What Does Oakland County Emergency Say About State of Our Infrastructure?

“Sometimes… you have to spend a dime to save a buck,” says Macomb County Public Works Commissioner Candice Miller.

Joan Isabella/WDET

Last week, more than 300,000 people in Oakland County had to boil their water because of a water main break. It was days before residents had safe drinking water running through their homes again. As of Monday morning, there are still some people under a boil water advisory.

What does this incident say about our ability to maintain underground infrastructure in Michigan?

Why do we seem to be seeing one catastrophic failure after another with our water systems in Michigan?

And what do they tell us about the amount of money we invest in these systems?

A number of local officials who deal with these issues on a regular basis join Detroit Today with Stephen Henderson to talk about these questions and give an update on the situation in Oakland County. 

“Breaks are really the first sign of an aging issue with a pipe,” says Sue McCormick, CEO of the Great Lakes Water Authority (GLWA), which manages and maintains the water system in Metro Detroit, including the affected pipe in Oakland County. “And so, this is our first sign that there’s an aging issue with this particular pipe.”

“The mains themselves are coming of age, many of them are mid-life, and so we need to be able to use more current technology to be able to assess their condition,” she says.

Macomb County Public Works Commissioner Candice Miller says our region often fails on these issues because officials focus too much on small-scale fixes instead of the bigger picture. She talks about the issues the county uncovered when it began repairing a major sinkhole in Fraser almost a year ago.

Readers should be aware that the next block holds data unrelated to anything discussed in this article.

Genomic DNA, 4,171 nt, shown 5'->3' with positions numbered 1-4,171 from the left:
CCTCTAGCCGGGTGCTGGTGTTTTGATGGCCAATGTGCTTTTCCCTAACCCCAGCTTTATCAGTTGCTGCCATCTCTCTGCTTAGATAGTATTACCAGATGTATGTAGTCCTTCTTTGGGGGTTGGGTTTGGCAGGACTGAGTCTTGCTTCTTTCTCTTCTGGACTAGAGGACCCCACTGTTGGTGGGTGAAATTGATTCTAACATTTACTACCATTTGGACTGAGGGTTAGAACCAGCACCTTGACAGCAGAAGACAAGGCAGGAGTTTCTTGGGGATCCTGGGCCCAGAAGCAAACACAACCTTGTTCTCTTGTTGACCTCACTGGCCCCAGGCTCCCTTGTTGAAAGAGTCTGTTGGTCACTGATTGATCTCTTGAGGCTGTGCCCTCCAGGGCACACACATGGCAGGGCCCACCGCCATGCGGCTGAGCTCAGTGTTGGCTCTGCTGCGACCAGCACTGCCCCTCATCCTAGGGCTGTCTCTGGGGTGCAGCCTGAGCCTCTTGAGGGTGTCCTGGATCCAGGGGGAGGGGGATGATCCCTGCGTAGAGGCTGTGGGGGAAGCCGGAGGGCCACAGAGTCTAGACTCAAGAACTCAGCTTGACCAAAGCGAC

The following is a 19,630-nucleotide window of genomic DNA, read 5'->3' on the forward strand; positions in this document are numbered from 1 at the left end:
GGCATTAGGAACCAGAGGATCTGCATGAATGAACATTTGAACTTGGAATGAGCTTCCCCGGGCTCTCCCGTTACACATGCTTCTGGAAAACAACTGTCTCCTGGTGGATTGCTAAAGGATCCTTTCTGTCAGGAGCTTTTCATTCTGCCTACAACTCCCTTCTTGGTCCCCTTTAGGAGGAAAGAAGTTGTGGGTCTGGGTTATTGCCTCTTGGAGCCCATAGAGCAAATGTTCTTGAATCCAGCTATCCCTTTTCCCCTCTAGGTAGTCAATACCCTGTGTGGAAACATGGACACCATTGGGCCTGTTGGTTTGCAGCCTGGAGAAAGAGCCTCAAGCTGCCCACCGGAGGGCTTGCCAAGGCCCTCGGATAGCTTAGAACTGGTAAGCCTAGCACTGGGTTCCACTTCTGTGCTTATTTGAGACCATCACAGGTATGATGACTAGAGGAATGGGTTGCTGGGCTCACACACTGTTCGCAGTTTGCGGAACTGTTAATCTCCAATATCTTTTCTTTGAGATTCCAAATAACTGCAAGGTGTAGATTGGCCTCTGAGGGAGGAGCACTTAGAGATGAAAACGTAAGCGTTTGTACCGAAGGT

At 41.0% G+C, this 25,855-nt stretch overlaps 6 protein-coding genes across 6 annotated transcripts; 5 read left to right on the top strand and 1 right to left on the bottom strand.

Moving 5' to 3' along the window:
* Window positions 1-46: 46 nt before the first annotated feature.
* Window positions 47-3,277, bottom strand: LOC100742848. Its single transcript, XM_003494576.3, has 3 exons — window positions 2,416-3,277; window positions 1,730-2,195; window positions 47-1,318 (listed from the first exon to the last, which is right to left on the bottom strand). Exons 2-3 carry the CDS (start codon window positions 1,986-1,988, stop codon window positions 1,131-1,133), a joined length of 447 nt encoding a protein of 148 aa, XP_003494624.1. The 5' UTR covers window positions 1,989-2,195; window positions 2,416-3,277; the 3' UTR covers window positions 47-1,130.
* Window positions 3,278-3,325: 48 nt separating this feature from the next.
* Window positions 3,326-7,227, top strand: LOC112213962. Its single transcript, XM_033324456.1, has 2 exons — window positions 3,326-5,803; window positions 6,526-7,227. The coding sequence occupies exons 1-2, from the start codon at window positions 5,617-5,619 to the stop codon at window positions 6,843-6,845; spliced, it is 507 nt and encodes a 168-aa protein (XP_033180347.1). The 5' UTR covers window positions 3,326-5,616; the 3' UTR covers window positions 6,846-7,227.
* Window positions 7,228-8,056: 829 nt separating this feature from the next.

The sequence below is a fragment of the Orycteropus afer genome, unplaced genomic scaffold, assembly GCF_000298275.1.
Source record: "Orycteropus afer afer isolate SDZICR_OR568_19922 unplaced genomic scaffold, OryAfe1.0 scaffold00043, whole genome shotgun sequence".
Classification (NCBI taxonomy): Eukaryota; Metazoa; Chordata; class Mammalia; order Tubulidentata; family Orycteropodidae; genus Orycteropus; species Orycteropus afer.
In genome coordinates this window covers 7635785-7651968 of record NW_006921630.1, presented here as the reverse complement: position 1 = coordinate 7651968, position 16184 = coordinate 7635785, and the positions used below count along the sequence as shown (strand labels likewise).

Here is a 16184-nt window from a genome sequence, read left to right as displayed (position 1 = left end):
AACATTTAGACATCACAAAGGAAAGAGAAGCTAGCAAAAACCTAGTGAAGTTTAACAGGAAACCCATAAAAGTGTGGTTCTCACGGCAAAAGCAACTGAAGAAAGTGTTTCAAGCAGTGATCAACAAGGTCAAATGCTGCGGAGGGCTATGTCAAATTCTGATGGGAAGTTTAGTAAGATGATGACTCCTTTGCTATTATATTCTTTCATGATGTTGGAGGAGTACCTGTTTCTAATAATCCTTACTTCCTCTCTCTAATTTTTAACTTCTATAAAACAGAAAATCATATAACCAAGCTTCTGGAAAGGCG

“We found there was another 3,700 foot of pipe that had to be re-lined immediately because it was in imminent danger of another sinkhole and collapse,” she says. “Sometimes (being fiscally conservative) means you have to spend a dime to save a buck.”

Henderson also speaks with Oakland County Water Resources Commissioner Jim Nash and Plymouth Township Supervisor Kurt Heise.

Jake Neher/WDET

“The big issue for funding is the older communities tend to be the lower-income communities, so they have ability-to-pay problems,” says Nash.

“If the state really wants to invest this money that they say they want to do… we need to follow through on it. We need to do this in a structured way that’s going to serve all of Michigan.”

“We’ve got to address the long-term infrastructure problems, which have been with us for generations,” says Heise, a former Republican state representative who also previously served as director of the Wayne County Department of Environment and has been involved in county and statewide water issues for many years.

“And that either happens through higher water rates, a dedicated millage of some sort… or we look at the state for relief. And the state really does not have the kind of money that is necessary to make these improvements.”

Heise says he would recommend putting a statewide water and sewer bond on the ballot for voters to decide. He says he’s confident that after the Flint Water Crisis and other water-related emergencies, voters would approve a bond to improve water infrastructure.

Click on the audio player above to hear the full conversation.


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